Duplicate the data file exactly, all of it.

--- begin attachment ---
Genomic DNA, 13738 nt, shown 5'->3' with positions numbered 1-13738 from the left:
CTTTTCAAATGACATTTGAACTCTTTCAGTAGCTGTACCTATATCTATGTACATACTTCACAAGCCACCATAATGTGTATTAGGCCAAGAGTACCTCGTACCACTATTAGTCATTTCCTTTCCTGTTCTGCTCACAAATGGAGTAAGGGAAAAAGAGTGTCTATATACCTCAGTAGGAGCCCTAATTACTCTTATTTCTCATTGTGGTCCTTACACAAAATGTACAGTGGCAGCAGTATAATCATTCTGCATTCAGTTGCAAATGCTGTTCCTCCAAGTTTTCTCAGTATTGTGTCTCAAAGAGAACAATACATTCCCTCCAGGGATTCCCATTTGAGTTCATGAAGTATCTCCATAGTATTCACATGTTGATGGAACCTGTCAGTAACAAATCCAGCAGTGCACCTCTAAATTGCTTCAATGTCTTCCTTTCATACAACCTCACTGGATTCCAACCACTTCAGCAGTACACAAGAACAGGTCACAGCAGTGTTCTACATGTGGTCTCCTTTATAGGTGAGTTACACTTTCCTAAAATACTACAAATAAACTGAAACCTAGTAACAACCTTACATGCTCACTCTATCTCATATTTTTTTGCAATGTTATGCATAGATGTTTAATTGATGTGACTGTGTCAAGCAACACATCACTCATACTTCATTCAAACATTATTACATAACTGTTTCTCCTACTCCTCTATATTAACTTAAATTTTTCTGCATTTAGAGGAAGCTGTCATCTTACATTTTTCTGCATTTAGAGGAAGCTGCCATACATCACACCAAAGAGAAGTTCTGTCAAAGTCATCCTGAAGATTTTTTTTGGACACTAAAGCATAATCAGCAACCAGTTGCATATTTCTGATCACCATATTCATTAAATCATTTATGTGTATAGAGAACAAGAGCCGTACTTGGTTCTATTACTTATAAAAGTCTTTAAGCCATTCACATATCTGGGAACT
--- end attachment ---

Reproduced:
Genomic DNA, 13738 nt, shown 5'->3' with positions numbered 1-13738 from the left:
CTTTTCAAATGACATTTGAACTCTTTCAGTAGCTGTACCTATATCTATGTACATACTTCACAAGCCACCATAATGTGTATTAGGCCAAGAGTACCTCGTACCACTATTAGTCATTTCCTTTCCTGTTCTGCTCACAAATGGAGTAAGGGAAAAAGAGTGTCTATATACCTCAGTAGGAGCCCTAATTACTCTTATTTCTCATTGTGGTCCTTACACAAAATGTACAGTGGCAGCAGTATAATCATTCTGCATTCAGTTGCAAATGCTGTTCCTCCAAGTTTTCTCAGTATTGTGTCTCAAAGAGAACAATACATTCCCTCCAGGGATTCCCATTTGAGTTCATGAAGTATCTCCATAGTATTCACATGTTGATGGAACCTGTCAGTAACAAATCCAGCAGTGCACCTCTAAATTGCTTCAATGTCTTCCTTTCATACAACCTCACTGGATTCCAACCACTTCAGCAGTACACAAGAACAGGTCACAGCAGTGTTCTACATGTGGTCTCCTTTATAGGTGAGTTACACTTTCCTAAAATACTACAAATAAACTGAAACCTAGTAACAACCTTACATGCTCACTCTATCTCATATTTTTTTGCAATGTTATGCATAGATGTTTAATTGATGTGACTGTGTCAAGCAACACATCACTCATACTTCATTCAAACATTATTACATAACTGTTTCTCCTACTCCTCTATATTAACTTAAATTTTTCTGCATTTAGAGGAAGCTGTCATCTTACATTTTTCTGCATTTAGAGGAAGCTGCCATACATCACACCAAAGAGAAGTTCTGTCAAAGTCATCCTGAAGATTTTTTTTGGACACTAAAGCATAATCAGCAACCAGTTGCATATTTCTGATCACCATATTCATTAAATCATTTATGTGTATAGAGAACAAGAGCCGTACTTGGTTCTATTACTTATAAAAGTCTTTAAGCCATTCACATATCTGGGAACT